Combine qubits together into larger and larger circuit chips, and you end up with, relatively speaking, a big physical footprint, which means quantum computers take up a lot of physical space. These are not yet devices we can carry in our backpacks or wear on our wrists.
To shrink qubits down while maintaining their performance, the field needs a new way to build the capacitors that store the energy that “powers” the qubits. In collaboration with Raytheon BBN Technologies, Wang Fong-Jen Professor James Hone’s lab at Columbia Engineering recently demonstrated a superconducting qubit capacitor built with 2D materials that’s a fraction of previous sizes.
As IBM, Honeywell, Amazon, and others ramp up quantum computing programs, another quantum computing startup has opened an executive office in the Triangle — and Atom Computing launched its first-generation quantum computer today, as well.
Bulky, uncomfortable headsets are hopefully on the way out, with VR companies looking into ways to make ultralight options powered by Qualcomm chips.
MIT physicists and colleagues have discovered the “secret sauce” behind some of the exotic properties of a new quantum material that has transfixed physicists due to those properties, which include superconductivity. Although theorists had predicted the reason for the unusual properties of the material, known as a kagome metal, this is the first time that the phenomenon behind those properties has been observed in the laboratory.
“The hope is that our new understanding of the electronic structure of a kagome metal will help us build a rich platform for discovering other quantum materials,” says Riccardo Comin, the Class of 1947 Career Development Assistant Professor of Physics at MIT, whose group led the study. That, in turn, could lead to a new class of superconductors, new approaches to quantum computing, and other quantum technologies.
The work is reported in the January 13, 2022 online issue of the journal Nature Physics.
My Chapter Titled ‘’, has been published in ‘Handbook of Real-Time Computing’ in Springer Nature. The chapter provides information on satellite communication networks for different orbits, use-cases, scenarios, link budget analyses, history, and future developments.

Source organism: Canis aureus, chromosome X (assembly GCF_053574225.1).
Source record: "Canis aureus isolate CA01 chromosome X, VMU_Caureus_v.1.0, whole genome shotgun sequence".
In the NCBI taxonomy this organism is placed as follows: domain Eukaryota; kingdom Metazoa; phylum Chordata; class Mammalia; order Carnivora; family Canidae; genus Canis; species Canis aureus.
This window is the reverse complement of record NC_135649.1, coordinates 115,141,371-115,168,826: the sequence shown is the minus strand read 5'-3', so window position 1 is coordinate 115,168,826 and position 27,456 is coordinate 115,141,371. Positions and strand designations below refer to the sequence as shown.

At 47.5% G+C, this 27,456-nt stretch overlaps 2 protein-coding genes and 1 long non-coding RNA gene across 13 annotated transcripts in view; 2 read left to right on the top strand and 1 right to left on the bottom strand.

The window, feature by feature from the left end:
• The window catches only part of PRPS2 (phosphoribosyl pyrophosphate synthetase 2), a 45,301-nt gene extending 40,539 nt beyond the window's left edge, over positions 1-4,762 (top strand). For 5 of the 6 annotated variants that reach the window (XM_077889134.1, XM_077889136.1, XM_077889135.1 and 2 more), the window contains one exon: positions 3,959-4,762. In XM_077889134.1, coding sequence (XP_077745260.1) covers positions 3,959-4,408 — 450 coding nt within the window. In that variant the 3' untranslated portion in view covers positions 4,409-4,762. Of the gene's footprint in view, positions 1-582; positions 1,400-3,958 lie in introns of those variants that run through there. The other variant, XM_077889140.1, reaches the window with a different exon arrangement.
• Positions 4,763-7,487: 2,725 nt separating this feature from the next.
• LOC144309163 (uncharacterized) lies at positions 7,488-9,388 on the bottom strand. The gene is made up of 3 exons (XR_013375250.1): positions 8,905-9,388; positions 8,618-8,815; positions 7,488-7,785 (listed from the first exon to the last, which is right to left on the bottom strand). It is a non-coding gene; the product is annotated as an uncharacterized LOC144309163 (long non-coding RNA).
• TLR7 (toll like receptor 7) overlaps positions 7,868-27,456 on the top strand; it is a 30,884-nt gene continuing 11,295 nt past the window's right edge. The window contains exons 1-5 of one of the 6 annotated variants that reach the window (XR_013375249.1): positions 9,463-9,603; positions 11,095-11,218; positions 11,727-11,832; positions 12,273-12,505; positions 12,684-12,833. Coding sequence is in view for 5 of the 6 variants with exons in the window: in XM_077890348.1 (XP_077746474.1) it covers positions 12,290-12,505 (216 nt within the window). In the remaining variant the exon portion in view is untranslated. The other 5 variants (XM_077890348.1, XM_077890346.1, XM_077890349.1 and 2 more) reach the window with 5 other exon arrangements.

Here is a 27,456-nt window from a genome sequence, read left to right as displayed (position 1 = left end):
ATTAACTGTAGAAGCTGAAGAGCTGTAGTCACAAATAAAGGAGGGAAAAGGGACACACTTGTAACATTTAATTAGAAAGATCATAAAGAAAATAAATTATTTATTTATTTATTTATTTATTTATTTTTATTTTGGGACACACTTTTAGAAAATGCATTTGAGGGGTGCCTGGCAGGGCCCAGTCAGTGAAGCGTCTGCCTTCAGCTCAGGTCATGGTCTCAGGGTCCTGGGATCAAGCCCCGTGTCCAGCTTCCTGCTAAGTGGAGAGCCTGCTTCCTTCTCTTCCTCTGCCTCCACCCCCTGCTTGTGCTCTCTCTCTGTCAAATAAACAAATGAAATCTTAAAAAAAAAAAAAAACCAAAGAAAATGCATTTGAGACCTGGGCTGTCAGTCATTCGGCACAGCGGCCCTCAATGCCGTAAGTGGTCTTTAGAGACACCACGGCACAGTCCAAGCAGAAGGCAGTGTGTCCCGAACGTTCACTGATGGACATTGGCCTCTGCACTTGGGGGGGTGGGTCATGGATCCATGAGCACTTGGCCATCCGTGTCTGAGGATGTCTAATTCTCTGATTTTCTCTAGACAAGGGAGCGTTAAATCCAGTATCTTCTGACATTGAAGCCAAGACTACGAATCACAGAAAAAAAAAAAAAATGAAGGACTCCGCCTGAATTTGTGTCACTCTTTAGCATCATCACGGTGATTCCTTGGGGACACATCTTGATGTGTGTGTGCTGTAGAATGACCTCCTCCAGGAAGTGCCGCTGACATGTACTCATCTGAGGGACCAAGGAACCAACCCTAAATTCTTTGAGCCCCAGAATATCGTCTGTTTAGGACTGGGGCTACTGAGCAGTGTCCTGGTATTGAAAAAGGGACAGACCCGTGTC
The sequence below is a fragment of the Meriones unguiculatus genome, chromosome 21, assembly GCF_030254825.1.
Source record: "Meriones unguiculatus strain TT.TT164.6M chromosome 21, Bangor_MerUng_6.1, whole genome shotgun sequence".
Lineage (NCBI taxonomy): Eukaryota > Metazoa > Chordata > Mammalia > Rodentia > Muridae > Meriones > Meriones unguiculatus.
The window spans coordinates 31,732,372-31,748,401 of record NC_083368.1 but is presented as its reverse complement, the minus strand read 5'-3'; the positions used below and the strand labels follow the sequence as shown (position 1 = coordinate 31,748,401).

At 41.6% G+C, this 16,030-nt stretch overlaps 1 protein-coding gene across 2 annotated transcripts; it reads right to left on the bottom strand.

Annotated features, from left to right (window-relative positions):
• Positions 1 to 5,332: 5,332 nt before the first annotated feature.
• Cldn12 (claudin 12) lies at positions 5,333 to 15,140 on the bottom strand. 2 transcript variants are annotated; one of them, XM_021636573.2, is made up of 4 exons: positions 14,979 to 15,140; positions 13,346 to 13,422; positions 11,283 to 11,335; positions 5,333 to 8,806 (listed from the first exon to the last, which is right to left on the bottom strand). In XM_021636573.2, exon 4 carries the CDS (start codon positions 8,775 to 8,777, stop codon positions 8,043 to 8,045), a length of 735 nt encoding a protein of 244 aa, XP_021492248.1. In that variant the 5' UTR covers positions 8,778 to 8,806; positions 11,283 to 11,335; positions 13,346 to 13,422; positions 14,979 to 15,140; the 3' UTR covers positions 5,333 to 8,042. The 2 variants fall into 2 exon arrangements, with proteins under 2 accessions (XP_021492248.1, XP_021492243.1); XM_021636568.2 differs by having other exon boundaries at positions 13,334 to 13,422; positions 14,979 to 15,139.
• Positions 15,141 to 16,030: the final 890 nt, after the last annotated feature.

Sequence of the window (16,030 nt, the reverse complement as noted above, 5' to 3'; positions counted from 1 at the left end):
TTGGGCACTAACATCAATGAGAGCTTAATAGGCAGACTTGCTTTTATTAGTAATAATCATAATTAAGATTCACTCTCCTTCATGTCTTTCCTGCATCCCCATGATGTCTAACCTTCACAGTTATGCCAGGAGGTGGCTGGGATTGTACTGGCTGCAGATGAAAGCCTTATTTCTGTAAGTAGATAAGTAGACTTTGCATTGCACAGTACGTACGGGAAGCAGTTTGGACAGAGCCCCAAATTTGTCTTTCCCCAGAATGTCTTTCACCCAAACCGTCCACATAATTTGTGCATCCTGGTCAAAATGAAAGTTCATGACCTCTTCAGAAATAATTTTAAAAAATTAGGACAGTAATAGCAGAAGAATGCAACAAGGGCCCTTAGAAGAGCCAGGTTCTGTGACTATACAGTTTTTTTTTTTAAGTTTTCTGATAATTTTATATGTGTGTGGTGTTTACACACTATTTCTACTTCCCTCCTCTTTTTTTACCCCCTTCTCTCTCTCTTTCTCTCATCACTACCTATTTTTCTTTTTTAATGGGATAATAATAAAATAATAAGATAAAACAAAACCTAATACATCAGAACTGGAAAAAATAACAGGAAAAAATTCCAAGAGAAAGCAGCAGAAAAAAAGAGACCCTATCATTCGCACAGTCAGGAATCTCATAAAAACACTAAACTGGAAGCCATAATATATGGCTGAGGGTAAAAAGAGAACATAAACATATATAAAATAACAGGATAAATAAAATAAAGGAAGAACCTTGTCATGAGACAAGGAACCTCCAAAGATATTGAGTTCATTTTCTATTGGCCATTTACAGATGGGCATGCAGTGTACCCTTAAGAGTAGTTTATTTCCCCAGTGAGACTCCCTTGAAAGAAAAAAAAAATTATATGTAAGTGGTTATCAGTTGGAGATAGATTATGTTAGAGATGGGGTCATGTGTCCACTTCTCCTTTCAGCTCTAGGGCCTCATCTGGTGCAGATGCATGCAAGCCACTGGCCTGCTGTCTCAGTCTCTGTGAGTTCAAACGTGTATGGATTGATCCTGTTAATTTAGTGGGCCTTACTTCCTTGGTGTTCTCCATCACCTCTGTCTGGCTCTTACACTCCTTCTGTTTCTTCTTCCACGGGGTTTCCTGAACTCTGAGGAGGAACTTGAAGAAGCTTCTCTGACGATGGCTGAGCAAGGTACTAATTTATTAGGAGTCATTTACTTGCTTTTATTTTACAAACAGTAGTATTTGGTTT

Software-defined radio (SDR) is one of many new technologies being adopted by satellite communication to lower the costs both operational and capital by reducing the amount of radio equipment involved in the communication chain and by giving the advantage of remote configuration and regular firmware updates. SDR basically replaces most of the radio equipment by a single computing device with software capable of performing functions of the replaced hardware equipment. SDRs are introduced not only in terrestrial gateways and ground stations, but next generations of LEO and GEO satellites are already adopting the technology. Previously, satellite radio links were limited to the configuration of radio equipment that was installed during the manufacturing of the satellite, which couldn’t be modified throughout the lifespan of the satellite.
Figure 15 displays a generic digital communication transmit and receive RF chain at the physical layer for binary, sampled, and analogue data streams. Data in binary that is collected from data source at transmit end is coming from the higher layers, which is then coded in binary, modulated to sampled, converted to analogue waveform through digital to analogue converter before sending it to the antenna end for transmission over-the-air interface with required transmit power. At the receive end, the wireless signal is received as analogue, converted to sampled for demodulation, decoded to binary, and sent to data sink for integrating with upper layers. The coding/decoding and modulation/demodulation, commonly referred to as MOD/COD, are programmable functions and can be replaced by SDR using a processing device. This can be done at the ground stations, at the gateway, user terminals, and at the satellite using on-board processing.
The metaverse, which requires a massive amount of computing power, is set to benefit global chipmakers— but other tech-related industries could also gain from it, analysts say.
Widely seen as the next generation of the internet, the metaverse refers broadly to a virtual world where humans interact through three-dimensional avatars that can be controlled via virtual reality headsets like Oculus.
Through the metaverse, users can engage in virtual activities such as gaming, virtual concerts or live sports.